Invention: Counter-Rotating Brake Rotors
Courtesy of Bill Syfan
Inventor Robby Kasten is proud to introduce new technology for motorcycles that can eliminate speed-related steering effort while increasing stability. Imagine a 1000cc superbike that turns easier at speed than a 125 Grand Prix bike. With Counter-Rotating Brake Rotors, steering effort can be the same at 20 mph as it is at 200 mph, while eliminating the possibility of tank slap. This new, patented technology is in the last stages of prototype development and is set for testing in March of 2006.
"This is an exciting time for us," said Kasten. "Soon, for the first time ever, we will be riding a motorcycle that changes lean angle almost effortlessly, regardless of speed. The system is very stock-looking, which was intentional. It will be bizarre enough when people see the rotor spin backwards."
Solid Design Solutions, Inc. of Coral Springs, Florida was hired for development of the first fully functional prototype, and has done a superb job in meeting all of the goals set by Robby Kasten, the inventor. The services of Eagle Machine, who develop parts for land speed record holders, have also been enlisted in the project.
For more information, please visit www.reverserotatingrotors.com or contact Robbie Kasten at 239-281-2903.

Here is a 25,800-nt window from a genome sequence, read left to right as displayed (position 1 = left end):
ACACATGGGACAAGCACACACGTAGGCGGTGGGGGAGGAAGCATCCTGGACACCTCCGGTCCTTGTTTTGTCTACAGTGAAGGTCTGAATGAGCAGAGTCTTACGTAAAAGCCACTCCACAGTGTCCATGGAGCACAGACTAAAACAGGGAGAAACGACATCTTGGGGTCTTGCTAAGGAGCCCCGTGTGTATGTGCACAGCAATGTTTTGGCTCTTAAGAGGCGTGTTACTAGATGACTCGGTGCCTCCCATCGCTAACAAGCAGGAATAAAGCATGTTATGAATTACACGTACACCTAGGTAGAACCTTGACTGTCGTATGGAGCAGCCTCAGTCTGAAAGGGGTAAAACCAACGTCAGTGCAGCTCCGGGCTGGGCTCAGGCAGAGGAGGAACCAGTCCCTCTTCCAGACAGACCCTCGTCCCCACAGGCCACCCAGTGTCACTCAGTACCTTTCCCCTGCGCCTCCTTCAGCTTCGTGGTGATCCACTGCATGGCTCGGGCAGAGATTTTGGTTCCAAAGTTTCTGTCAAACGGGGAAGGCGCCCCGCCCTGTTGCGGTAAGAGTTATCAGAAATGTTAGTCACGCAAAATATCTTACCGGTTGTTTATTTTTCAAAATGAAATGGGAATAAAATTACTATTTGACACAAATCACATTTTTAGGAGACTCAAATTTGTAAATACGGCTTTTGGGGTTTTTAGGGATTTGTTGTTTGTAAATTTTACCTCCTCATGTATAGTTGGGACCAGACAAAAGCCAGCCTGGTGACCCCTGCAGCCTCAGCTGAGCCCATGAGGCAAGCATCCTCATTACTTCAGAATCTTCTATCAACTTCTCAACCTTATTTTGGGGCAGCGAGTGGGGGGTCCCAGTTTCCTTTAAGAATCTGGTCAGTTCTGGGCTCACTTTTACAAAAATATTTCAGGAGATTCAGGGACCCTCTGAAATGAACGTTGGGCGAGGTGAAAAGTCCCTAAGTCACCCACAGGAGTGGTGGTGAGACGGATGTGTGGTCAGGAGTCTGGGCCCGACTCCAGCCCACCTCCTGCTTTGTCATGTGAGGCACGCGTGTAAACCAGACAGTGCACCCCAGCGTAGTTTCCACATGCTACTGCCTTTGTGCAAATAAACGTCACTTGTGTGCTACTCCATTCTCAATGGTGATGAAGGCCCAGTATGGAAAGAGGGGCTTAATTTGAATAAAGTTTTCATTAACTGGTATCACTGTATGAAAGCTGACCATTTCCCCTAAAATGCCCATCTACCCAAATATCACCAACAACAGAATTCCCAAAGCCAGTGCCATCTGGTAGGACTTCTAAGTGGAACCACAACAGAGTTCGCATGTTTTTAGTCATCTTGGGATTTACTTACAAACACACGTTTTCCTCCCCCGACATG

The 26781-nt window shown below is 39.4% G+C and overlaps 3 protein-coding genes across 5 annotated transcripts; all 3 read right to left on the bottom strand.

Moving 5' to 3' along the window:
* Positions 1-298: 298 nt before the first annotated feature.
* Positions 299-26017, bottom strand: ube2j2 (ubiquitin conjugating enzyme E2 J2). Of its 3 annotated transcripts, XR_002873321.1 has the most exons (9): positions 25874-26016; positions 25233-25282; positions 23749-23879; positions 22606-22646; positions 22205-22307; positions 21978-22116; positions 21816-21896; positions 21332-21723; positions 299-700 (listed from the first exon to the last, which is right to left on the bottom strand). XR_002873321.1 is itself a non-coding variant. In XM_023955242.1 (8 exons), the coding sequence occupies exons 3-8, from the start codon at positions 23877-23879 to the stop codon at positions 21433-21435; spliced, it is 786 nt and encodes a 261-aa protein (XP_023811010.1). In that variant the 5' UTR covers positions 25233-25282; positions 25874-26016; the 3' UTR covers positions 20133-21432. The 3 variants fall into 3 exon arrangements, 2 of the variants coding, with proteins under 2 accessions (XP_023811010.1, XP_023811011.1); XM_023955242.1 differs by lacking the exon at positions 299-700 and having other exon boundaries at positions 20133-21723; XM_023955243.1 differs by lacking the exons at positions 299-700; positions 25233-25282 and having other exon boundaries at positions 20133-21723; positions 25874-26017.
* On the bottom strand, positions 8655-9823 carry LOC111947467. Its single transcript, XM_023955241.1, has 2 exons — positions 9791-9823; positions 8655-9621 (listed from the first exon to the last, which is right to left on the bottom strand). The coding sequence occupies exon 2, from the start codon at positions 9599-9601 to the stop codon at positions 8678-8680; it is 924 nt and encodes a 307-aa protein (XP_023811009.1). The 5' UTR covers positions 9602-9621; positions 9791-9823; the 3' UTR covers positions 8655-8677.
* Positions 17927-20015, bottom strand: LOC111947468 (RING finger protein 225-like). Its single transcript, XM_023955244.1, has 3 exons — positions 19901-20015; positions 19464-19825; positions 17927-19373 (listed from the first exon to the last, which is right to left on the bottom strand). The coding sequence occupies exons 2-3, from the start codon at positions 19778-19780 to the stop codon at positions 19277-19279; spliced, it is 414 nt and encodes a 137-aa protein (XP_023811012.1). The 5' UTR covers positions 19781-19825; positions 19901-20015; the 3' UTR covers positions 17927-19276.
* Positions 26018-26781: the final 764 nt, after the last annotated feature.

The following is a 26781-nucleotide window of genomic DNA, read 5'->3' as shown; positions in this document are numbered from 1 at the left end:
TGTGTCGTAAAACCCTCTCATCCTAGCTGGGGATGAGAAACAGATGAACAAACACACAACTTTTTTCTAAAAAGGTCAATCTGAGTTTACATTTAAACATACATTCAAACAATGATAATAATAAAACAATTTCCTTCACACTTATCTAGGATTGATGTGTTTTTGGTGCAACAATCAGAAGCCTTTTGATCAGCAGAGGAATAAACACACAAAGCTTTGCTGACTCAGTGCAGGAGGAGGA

(Since posting this press release, Robby Kasten, the inventor of the counter-rotating brake rotor design, contacted us with more information he wished to add - Ed.)
I have read a few forums on the subject of counter-rotating brakes and am writing this to address what is probably the worst misconception in all of motorcycling.
Myth: The gyroscopic force of the front wheel is the reason that motorcycles countersteer.
The truth: Motorcycles counter steer because they are never laterally stable! When a rider applies steering input to a motorcycle it falls in the opposite direction because there is nothing to hold it up. Steering a motorcycle (or bicycle) is an act of balancing the machine between gravity and lateral acceleration. The gyroscopic precession of the front wheel only resists your efforts to control the motorcycle.